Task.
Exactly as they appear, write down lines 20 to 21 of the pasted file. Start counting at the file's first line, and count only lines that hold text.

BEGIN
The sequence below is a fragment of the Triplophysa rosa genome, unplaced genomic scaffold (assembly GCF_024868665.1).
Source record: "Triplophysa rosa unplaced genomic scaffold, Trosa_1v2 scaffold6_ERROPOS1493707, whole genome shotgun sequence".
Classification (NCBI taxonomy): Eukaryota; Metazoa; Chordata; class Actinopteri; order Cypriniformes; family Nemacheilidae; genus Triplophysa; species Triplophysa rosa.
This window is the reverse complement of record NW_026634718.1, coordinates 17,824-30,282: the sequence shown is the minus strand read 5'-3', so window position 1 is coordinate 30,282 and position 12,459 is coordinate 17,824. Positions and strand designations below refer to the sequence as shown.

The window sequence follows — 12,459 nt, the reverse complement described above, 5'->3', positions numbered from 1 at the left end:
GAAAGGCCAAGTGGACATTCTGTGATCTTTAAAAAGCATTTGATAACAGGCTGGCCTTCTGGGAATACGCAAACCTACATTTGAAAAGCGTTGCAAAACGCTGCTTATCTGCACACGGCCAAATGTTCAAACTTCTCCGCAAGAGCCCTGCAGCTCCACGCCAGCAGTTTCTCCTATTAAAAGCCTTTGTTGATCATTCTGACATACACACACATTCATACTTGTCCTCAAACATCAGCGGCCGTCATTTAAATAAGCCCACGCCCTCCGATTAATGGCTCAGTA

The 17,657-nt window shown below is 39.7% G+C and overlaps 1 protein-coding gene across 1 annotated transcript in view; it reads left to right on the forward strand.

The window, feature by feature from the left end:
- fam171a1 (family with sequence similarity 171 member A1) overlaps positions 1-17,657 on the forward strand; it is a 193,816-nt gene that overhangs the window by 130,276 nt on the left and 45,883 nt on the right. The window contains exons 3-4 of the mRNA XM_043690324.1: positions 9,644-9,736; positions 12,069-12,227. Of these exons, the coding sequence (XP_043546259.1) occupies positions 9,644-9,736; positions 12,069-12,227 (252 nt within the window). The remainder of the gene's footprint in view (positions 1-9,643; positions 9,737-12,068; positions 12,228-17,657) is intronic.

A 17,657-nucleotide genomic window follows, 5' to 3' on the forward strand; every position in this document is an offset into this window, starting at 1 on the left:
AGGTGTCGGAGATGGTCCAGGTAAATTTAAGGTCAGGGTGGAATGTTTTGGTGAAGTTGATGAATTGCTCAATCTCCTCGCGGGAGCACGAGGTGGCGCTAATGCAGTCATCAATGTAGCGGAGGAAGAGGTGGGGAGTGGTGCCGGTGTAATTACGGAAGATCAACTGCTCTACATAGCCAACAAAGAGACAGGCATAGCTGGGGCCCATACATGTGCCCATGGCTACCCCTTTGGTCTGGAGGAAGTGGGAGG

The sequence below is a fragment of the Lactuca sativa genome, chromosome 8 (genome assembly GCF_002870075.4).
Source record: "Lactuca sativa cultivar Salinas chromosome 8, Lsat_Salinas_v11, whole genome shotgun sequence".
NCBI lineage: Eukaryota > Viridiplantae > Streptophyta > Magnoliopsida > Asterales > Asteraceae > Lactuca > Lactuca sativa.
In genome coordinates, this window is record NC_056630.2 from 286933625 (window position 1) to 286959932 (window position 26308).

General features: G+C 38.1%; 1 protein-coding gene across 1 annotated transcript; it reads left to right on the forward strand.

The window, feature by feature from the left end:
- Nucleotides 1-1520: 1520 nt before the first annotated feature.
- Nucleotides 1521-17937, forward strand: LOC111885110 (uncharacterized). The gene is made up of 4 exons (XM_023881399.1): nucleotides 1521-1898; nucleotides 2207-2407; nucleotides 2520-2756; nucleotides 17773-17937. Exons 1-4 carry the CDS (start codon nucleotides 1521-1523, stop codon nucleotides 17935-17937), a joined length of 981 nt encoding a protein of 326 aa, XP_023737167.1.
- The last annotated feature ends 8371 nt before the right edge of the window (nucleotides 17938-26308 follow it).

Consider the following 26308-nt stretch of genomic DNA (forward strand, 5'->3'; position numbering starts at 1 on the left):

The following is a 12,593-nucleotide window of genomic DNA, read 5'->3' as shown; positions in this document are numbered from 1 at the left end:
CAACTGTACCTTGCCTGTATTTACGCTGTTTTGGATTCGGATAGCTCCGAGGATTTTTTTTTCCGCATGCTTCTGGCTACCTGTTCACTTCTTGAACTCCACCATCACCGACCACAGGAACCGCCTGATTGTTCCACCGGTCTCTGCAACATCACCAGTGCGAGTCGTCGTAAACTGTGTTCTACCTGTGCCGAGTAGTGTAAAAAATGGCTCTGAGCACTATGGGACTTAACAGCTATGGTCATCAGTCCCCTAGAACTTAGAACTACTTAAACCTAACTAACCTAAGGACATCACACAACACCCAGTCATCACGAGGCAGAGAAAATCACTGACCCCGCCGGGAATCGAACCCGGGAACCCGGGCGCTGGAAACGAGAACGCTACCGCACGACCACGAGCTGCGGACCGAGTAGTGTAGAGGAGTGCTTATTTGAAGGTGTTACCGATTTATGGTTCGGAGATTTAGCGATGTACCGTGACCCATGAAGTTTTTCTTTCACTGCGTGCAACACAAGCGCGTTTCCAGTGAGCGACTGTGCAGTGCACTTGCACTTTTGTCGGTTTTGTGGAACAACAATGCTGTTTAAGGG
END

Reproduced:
- The last annotated feature ends 8371 nt before the right edge of the window (nucleotides 17938-26308 follow it).

Consider the following 26308-nt stretch of genomic DNA (forward strand, 5'->3'; position numbering starts at 1 on the left):